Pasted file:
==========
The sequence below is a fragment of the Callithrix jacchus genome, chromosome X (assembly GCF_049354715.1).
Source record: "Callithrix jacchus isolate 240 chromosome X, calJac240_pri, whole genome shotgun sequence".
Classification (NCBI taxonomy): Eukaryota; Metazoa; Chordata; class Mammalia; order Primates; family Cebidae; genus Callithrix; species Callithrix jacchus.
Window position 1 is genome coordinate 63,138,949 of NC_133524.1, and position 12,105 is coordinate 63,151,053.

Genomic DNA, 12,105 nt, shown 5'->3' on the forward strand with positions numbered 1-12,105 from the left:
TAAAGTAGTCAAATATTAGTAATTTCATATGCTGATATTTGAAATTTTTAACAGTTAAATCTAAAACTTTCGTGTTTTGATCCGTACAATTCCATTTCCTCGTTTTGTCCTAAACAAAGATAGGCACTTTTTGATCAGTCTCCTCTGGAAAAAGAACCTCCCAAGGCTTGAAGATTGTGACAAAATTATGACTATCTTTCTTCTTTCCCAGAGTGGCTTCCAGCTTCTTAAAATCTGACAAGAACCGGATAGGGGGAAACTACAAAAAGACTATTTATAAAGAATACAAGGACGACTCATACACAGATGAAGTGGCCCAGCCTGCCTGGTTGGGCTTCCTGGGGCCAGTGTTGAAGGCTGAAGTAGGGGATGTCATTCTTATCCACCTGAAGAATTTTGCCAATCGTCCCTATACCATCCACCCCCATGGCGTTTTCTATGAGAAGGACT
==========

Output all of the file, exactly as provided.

The sequence below is a fragment of the Callithrix jacchus genome, chromosome X (assembly GCF_049354715.1).
Source record: "Callithrix jacchus isolate 240 chromosome X, calJac240_pri, whole genome shotgun sequence".
Classification (NCBI taxonomy): Eukaryota; Metazoa; Chordata; class Mammalia; order Primates; family Cebidae; genus Callithrix; species Callithrix jacchus.
Window position 1 is genome coordinate 63,138,949 of NC_133524.1, and position 12,105 is coordinate 63,151,053.

Genomic DNA, 12,105 nt, shown 5'->3' on the forward strand with positions numbered 1-12,105 from the left:
TAAAGTAGTCAAATATTAGTAATTTCATATGCTGATATTTGAAATTTTTAACAGTTAAATCTAAAACTTTCGTGTTTTGATCCGTACAATTCCATTTCCTCGTTTTGTCCTAAACAAAGATAGGCACTTTTTGATCAGTCTCCTCTGGAAAAAGAACCTCCCAAGGCTTGAAGATTGTGACAAAATTATGACTATCTTTCTTCTTTCCCAGAGTGGCTTCCAGCTTCTTAAAATCTGACAAGAACCGGATAGGGGGAAACTACAAAAAGACTATTTATAAAGAATACAAGGACGACTCATACACAGATGAAGTGGCCCAGCCTGCCTGGTTGGGCTTCCTGGGGCCAGTGTTGAAGGCTGAAGTAGGGGATGTCATTCTTATCCACCTGAAGAATTTTGCCAATCGTCCCTATACCATCCACCCCCATGGCGTTTTCTATGAGAAGGACT